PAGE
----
All these settlements are relatively recent. And as a result, arctic wolves really have never been hunted or seriously pursued in most of the High Arctic, contrary to their counterparts throughout the rest of the northern hemisphere. This makes them mostly unafraid of any human beings they do run into. Rather than flee at the very scent of a human, they merely stand and gaze. In some areas, they can even be coaxed up close. Of course, they are very rare, with pack territories covering at least 1,000 square miles.

This lack of fear on the part of arctic wolves has allowed the author [2] to befriend a pack of them. By having discovered their den, the author managed to live with the wolves during summers 1986 through 1996 and to learn many things he could not by working with wolves farther to the south for some 40 years. These experiences, including one instance in which a white wolf came up and untied his bootlaces, are chronicled in a series of articles and publications [3, 4]. As of summer 2000, all of the wolves he befriended in the earlier years had died, and only one grandoffspring of the original "Mom" of the 1986 pack was left. However, the author and an associate continue to visit the area each summer to study prey populations and any other wolves that might eventually colonize the area.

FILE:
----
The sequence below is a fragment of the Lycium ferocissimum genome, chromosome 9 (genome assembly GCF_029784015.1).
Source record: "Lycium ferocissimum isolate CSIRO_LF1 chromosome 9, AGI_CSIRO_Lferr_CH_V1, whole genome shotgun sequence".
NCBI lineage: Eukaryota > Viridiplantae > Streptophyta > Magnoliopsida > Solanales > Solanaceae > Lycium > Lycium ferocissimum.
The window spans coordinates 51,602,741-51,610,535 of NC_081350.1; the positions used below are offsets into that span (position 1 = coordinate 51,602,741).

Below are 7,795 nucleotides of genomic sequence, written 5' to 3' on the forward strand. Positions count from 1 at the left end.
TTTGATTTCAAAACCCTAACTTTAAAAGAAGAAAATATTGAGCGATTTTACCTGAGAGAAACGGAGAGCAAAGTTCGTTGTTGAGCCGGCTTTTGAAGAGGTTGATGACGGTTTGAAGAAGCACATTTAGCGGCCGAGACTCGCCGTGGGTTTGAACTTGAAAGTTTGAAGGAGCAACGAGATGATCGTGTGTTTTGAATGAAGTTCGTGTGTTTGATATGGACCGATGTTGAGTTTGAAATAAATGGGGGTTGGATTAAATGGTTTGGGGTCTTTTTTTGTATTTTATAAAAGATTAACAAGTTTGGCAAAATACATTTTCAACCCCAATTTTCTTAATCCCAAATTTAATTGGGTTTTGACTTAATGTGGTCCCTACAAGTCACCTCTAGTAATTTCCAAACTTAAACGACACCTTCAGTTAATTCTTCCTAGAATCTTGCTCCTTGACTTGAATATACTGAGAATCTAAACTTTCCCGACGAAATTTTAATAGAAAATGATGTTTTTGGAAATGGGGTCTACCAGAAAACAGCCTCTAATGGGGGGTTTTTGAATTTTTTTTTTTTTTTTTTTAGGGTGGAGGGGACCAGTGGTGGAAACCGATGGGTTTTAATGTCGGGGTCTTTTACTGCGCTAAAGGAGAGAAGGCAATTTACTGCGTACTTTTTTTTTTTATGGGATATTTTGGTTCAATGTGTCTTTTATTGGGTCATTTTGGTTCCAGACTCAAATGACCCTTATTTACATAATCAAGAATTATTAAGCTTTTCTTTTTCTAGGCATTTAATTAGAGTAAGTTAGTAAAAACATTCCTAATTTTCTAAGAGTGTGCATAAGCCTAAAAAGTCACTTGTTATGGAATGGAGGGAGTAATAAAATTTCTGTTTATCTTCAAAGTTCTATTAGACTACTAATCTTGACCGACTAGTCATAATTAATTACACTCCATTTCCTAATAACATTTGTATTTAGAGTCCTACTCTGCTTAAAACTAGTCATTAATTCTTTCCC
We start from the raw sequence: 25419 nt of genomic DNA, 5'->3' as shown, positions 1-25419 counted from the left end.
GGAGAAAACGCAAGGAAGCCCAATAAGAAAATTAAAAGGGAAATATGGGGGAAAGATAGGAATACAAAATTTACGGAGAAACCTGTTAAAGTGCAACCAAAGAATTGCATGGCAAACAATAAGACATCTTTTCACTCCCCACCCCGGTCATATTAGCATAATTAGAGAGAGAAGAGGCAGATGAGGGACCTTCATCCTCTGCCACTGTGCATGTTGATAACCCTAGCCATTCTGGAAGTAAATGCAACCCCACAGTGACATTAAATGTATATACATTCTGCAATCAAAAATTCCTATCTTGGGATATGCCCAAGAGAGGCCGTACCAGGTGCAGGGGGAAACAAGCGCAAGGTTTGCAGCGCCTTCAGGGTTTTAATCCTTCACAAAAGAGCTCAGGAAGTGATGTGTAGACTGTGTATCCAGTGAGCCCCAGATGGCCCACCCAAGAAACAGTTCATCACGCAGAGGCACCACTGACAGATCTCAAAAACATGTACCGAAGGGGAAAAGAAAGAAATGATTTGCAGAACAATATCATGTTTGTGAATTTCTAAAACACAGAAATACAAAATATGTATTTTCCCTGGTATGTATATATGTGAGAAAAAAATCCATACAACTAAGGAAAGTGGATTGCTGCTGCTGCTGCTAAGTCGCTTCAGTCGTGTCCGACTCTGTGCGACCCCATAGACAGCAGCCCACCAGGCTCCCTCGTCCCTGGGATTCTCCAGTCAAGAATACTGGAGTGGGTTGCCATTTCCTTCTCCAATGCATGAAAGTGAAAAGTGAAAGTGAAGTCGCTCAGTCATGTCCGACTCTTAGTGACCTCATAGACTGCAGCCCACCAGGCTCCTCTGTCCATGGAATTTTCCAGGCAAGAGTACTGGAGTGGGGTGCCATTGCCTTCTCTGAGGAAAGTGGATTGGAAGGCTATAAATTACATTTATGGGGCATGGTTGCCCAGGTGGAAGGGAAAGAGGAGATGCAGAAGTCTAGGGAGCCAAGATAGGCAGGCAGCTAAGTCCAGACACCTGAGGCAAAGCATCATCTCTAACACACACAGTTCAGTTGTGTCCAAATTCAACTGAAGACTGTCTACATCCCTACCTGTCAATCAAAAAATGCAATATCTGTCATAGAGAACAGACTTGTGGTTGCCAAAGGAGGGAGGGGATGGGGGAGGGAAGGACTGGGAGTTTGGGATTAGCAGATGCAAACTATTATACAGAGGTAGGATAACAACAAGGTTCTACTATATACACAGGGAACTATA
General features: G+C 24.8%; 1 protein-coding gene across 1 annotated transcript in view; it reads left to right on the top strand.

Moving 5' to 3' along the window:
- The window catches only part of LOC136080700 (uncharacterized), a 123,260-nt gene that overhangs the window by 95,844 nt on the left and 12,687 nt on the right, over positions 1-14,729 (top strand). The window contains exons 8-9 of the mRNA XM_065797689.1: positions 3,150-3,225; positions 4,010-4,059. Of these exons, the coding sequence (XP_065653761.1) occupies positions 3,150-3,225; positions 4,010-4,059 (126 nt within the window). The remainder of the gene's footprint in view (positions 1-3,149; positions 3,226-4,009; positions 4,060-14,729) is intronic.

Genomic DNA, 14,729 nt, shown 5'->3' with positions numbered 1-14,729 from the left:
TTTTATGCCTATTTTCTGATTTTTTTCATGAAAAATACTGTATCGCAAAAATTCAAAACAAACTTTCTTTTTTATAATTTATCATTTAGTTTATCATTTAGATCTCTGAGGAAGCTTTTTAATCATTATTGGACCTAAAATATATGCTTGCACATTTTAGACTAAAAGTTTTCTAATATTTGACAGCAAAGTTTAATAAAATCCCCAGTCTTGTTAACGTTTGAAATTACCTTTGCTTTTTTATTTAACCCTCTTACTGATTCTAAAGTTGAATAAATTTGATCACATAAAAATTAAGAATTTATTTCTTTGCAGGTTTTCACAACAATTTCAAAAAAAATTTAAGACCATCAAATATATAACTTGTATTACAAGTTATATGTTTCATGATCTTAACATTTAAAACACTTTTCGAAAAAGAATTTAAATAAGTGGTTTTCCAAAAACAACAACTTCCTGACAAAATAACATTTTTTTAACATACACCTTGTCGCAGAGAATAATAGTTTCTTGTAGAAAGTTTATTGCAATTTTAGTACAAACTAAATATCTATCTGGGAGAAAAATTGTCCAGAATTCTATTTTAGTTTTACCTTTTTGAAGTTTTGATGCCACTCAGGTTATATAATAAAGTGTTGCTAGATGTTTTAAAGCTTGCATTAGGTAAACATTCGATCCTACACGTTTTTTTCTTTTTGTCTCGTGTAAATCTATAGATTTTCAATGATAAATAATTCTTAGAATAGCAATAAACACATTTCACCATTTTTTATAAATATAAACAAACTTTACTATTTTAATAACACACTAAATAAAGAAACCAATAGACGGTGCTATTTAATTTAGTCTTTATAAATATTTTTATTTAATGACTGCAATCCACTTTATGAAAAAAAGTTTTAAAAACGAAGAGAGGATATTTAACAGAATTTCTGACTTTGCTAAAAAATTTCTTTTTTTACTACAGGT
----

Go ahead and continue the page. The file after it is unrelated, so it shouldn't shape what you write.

In 2001, 2002, and 2003, even this last grandoffspring was gone, and no wolves were denning in the traditional den or the territory. Probably this was a result of very low numbers of muskoxen and arctic hares in this area. The low prey numbers seem to be related to snow cover during the last half of summer, both in 1997 (Mech 2000) and in 2000. Since then, weather conditions have improved, and prey have begun to increase again. New wolves began to use the area in 2003, and a pair produced 4 pups in 2004, that survived at least until July 15.

Gallery of Wolf Photographs

Please visit the gallery of wolf photographs, taken by the author, at

More wolf photos and other animal photos by the author at

Footnotes and References

[1] Although early scientists recognized five races of white wolves in this region, and five or six just to the south, the findings of modern wolf biology tend to imply that technically it is probably more accurate to think of all of the white wolves in the region as belonging to one race. Return to article here.

[2] senior research scientist David Mech of the Biological Resources Division, U. S. Geological Survey. Return to article here.

[3] National Geographic "At Home With the Arctic Wolf," (1987); National Geographic Explorer video "White Wolf" (1988); Voyageur Press books, "The Arctic Wolf: Living with the Pack" (English, German, French, and Italian), "Wolves of the High Arctic," and "The Arctic Wolf: Ten Years with the Pack," (English, German and Hungarian). Return to article here.